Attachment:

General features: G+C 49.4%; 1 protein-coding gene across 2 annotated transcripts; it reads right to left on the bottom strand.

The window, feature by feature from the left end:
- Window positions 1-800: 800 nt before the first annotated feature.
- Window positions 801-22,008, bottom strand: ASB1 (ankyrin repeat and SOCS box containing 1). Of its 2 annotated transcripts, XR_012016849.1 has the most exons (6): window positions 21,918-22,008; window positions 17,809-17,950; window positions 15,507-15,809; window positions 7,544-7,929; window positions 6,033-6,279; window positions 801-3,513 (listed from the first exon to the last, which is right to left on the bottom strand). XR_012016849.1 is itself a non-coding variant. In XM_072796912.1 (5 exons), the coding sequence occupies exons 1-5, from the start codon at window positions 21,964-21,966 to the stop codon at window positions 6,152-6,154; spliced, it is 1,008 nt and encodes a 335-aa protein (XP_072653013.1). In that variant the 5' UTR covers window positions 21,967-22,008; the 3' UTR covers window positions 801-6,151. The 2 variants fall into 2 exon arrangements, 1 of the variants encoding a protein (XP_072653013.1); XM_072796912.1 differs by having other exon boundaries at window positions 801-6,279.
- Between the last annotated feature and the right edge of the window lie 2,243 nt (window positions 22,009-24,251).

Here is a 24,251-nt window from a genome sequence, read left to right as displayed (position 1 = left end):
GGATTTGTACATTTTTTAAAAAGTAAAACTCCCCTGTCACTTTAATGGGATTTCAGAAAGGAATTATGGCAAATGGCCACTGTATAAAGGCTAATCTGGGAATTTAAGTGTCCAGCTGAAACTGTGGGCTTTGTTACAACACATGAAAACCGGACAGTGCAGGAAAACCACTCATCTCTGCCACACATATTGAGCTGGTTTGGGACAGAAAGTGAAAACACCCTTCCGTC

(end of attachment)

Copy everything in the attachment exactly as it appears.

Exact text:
General features: G+C 49.4%; 1 protein-coding gene across 2 annotated transcripts; it reads right to left on the bottom strand.

The window, feature by feature from the left end:
- Window positions 1-800: 800 nt before the first annotated feature.
- Window positions 801-22,008, bottom strand: ASB1 (ankyrin repeat and SOCS box containing 1). Of its 2 annotated transcripts, XR_012016849.1 has the most exons (6): window positions 21,918-22,008; window positions 17,809-17,950; window positions 15,507-15,809; window positions 7,544-7,929; window positions 6,033-6,279; window positions 801-3,513 (listed from the first exon to the last, which is right to left on the bottom strand). XR_012016849.1 is itself a non-coding variant. In XM_072796912.1 (5 exons), the coding sequence occupies exons 1-5, from the start codon at window positions 21,964-21,966 to the stop codon at window positions 6,152-6,154; spliced, it is 1,008 nt and encodes a 335-aa protein (XP_072653013.1). In that variant the 5' UTR covers window positions 21,967-22,008; the 3' UTR covers window positions 801-6,151. The 2 variants fall into 2 exon arrangements, 1 of the variants encoding a protein (XP_072653013.1); XM_072796912.1 differs by having other exon boundaries at window positions 801-6,279.
- Between the last annotated feature and the right edge of the window lie 2,243 nt (window positions 22,009-24,251).

Here is a 24,251-nt window from a genome sequence, read left to right as displayed (position 1 = left end):
GGATTTGTACATTTTTTAAAAAGTAAAACTCCCCTGTCACTTTAATGGGATTTCAGAAAGGAATTATGGCAAATGGCCACTGTATAAAGGCTAATCTGGGAATTTAAGTGTCCAGCTGAAACTGTGGGCTTTGTTACAACACATGAAAACCGGACAGTGCAGGAAAACCACTCATCTCTGCCACACATATTGAGCTGGTTTGGGACAGAAAGTGAAAACACCCTTCCGTC